The 7.62x39 mm cartridge was born in Russia and, carried by the AK-47s and SKSs it runs in, quickly spread across Communist bloc countries. The .300 Blackout, on the other hand, is American born and has the kind of enviable up-close and subsonic performance that quickly gained traction with stateside firearm enthusiasts. One’s relatively new, the other World War II vintage, and both are solid performers in modern sporting rifles.
When it comes to choosing between a 7.62x39 vs. .300 Blackout chambering in your AR-15 upper, there are some differences to weigh. One has a slight advantage downrange, while the other has Swiss Army Knife-rivaling versatility.
The Red Army finally won the long and hard-fought Battle of Stalingrad against Nazi Germany in early 1943 and those bloody small-arms engagements and strained supply lines were fresh on the minds of a Soviet technical committee convened a few months later. Their mission was to come up with a cartridge that performed reliably in light machine guns, select-fire rifles and carbines. The group, which included Communist Russia’s most accomplished firearm experts, selected the 7.62x39 mm. It was officially adopted by the Kremlin that year, receiving the military label as the M43.
The 900-day siege of Leningrad was still underway, however, and the outcome of World War II was still far from certain. The cartridge and firearms chambering it were a priority, although production didn’t begin until 1944. It wasn’t until 1945 when the Simonov SKS that first digested the cartridge appeared.
It was the AK-47, however, that made the 7.62x39 mm an indelible part of firearm history. Work on that gun didn’t begin until 1945, with its completion and approval only two years later. The Russian military fielded it in 1949 and its unfailing reliability and performance quickly spread it and its complementary ammo across the globe.
The Sporting Arms and Ammunition Manufacturers’ Institute (SAAMI) has approved and standardized the 7.62x39 mm for commercial use. Companies have adhered to the organization’s specifications for nearly a century, ensuring cartridge and chamber dimensions and pressures remain within prescribed dimensions and pressure tolerances. Maximum average pressure for the cartridge is 45,000 psi.
In 2009 Advanced Armament Corporation (AAC) began development of a .30-caliber cartridge capable of running in an M4. The work was originally an effort to meet a U.S. military search for improved stopping power from the arms issued to our troops, without needing to replace the lower receivers or standard 5.56 NATO magazines in circulation.
J.D. Jones had already done a lot of the groundbreaking work. His .300 Whisper, which uses heavy bullets launched at subsonic speeds, gained a solid reputation for performance among sportsmen who wanted to quiet their modern sporting rifle’s report, whether at the range or on opening day.
On Jan. 17, 2011, SAAMI approved and standardized the .300 Blackout cartridge with a maximum average pressure of 55,000 psi. The .300 Whisper, however, hasn’t achieved the same status with the organization, although it’s not for lack of performance or reliability.
One of the big advantages of 7.62x39 is the abundance of imported, usually inexpensive steel-cased ammunition wearing full-metal-jacket bullets. If you’re a high-volume shooter, going with one of Bear Creek Arsenal’s 7.62x39 uppers is an option that will extend your firing line sessions without breaking a budget. In addition, domestic companies make easy-on-the-pocketbook FMJ options.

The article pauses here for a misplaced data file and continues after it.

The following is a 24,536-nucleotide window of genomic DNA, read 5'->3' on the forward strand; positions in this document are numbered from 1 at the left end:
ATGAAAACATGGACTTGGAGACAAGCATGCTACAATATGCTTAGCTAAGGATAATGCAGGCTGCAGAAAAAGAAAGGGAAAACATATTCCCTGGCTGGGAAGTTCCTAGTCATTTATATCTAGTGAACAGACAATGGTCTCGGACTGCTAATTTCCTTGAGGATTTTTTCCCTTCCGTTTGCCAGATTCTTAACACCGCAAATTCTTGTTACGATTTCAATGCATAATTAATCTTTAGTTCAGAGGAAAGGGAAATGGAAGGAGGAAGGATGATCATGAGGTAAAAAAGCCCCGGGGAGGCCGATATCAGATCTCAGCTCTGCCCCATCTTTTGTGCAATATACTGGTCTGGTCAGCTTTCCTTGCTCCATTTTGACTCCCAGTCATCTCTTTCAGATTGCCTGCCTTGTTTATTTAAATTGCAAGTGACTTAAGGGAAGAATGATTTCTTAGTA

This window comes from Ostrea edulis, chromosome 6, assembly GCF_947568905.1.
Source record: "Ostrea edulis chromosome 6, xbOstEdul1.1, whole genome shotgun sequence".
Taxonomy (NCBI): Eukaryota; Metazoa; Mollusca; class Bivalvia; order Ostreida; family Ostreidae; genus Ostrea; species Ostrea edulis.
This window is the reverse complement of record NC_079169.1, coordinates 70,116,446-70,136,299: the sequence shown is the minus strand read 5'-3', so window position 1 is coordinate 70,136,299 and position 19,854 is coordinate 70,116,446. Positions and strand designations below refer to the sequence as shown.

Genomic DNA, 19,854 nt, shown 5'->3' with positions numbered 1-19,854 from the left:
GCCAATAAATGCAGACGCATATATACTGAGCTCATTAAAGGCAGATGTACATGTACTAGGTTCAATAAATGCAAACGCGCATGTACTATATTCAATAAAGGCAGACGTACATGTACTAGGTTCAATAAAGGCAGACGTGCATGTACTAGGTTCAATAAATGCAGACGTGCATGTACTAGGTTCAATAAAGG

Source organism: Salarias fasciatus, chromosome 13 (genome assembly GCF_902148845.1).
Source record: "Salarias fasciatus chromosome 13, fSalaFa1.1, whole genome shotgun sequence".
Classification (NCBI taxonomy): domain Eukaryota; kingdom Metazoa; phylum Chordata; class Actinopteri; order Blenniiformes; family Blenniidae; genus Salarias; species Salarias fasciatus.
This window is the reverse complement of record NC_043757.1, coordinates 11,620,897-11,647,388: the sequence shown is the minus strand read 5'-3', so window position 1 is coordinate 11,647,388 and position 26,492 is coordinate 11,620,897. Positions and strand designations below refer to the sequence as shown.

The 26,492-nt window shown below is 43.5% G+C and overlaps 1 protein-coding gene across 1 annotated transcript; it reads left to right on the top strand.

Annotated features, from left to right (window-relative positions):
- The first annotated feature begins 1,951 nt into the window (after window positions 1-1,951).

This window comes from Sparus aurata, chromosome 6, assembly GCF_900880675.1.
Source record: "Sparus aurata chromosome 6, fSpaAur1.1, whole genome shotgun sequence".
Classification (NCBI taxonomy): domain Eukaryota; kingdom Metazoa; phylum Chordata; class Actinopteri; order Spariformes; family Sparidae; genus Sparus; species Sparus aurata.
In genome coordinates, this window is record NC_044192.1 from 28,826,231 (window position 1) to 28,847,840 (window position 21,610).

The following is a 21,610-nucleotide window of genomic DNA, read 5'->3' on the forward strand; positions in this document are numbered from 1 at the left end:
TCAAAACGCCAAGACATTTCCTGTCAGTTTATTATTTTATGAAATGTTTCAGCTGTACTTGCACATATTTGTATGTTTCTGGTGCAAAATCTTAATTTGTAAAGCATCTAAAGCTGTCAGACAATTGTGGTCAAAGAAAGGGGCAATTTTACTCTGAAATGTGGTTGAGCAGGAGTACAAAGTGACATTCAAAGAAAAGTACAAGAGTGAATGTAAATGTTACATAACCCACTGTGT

Stateside manufacturers also offer loads better suited for hunting or home defense. Winchester, for example, offers a PDX1 Defender load with a 120-grain protected hollowpoint bullet that harnesses the company’s Split Core technology. The copper-jacketed projectile is specifically designed for unfailing feeding in semi-automatics.
If you’re looking forward to opening day the company also makes a 123-grain Deer Season XP load. Its Extreme Point bullet one-shot terminal performance tailored to fill tags. The number of manufacturers expanding their options in this cartridge has continued to expand and shows no signs of slowing.
When it comes to performance downrange, the 7.62x39 Vs. .300 Blackout differences show, despite the fact both cartridges are .30-caliber—.308-inch. That diameter is one of the sweet spots for long-distance connections according to some. The 7.62x39 mm SAAMI specs allow it to go slightly wider, which may explain a slight gap in performance.
The Winchester Deer Season XP cartridge in 7.62x39 mm, for example, sends its 123-grain bullet out of the barrel at 2,380 fps. It generates 1,547 foot pounds of energy at the muzzle.
Zeroed at 100 yards, it drops roughly 6.5 inches at 200. At that distance it hits with 947 foot-pounds of energy, more than enough to fill a tag.
Winchester’s .300 Blackout USA White Box cartridges wear a 125-grain open-tip bullet and provide the best bullet weight and trajectory comparison in the company’s lineup (sticking with one manufacturer to minimize chances that different barrel lengths were tested). Muzzle velocity is 2,185 fps, nearly 200 less than the 7.62x39 mm. At the barrel it’s generating 1,325 foot pounds of energy, a drop of more than 200.
At 200 yards its moving 1,632 fps, carrying 732 pounds and has dropped 7 inches, again taking a backseat to the 7.62x39 mm. Before deciding the older cartridge is your best choice, though, there are several other considerations.
.300 Blackout Loads